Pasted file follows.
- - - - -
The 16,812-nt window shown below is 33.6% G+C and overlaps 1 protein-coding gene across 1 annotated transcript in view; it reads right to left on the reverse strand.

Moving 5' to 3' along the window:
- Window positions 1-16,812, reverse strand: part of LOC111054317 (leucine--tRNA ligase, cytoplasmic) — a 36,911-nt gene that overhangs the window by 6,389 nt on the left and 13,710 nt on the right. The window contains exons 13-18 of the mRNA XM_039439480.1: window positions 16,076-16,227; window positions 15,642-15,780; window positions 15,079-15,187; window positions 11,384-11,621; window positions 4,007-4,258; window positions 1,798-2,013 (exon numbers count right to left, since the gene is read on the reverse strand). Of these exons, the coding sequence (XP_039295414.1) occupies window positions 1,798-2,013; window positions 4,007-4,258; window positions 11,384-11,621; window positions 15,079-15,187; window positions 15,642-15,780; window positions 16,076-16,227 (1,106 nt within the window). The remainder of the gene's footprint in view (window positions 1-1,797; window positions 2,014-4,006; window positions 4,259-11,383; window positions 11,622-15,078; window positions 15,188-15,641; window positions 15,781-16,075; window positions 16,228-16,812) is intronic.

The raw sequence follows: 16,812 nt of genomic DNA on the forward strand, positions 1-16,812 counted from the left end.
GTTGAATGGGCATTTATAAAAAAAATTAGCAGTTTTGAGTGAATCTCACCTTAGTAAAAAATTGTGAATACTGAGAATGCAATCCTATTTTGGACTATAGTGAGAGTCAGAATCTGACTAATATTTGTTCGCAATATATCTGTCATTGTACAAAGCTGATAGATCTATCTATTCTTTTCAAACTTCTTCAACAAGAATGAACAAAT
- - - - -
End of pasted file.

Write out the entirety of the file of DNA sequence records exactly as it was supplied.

The 16,812-nt window shown below is 33.6% G+C and overlaps 1 protein-coding gene across 1 annotated transcript in view; it reads right to left on the reverse strand.

Moving 5' to 3' along the window:
- Window positions 1-16,812, reverse strand: part of LOC111054317 (leucine--tRNA ligase, cytoplasmic) — a 36,911-nt gene that overhangs the window by 6,389 nt on the left and 13,710 nt on the right. The window contains exons 13-18 of the mRNA XM_039439480.1: window positions 16,076-16,227; window positions 15,642-15,780; window positions 15,079-15,187; window positions 11,384-11,621; window positions 4,007-4,258; window positions 1,798-2,013 (exon numbers count right to left, since the gene is read on the reverse strand). Of these exons, the coding sequence (XP_039295414.1) occupies window positions 1,798-2,013; window positions 4,007-4,258; window positions 11,384-11,621; window positions 15,079-15,187; window positions 15,642-15,780; window positions 16,076-16,227 (1,106 nt within the window). The remainder of the gene's footprint in view (window positions 1-1,797; window positions 2,014-4,006; window positions 4,259-11,383; window positions 11,622-15,078; window positions 15,188-15,641; window positions 15,781-16,075; window positions 16,228-16,812) is intronic.

The raw sequence follows: 16,812 nt of genomic DNA on the forward strand, positions 1-16,812 counted from the left end.
GTTGAATGGGCATTTATAAAAAAAATTAGCAGTTTTGAGTGAATCTCACCTTAGTAAAAAATTGTGAATACTGAGAATGCAATCCTATTTTGGACTATAGTGAGAGTCAGAATCTGACTAATATTTGTTCGCAATATATCTGTCATTGTACAAAGCTGATAGATCTATCTATTCTTTTCAAACTTCTTCAACAAGAATGAACAAAT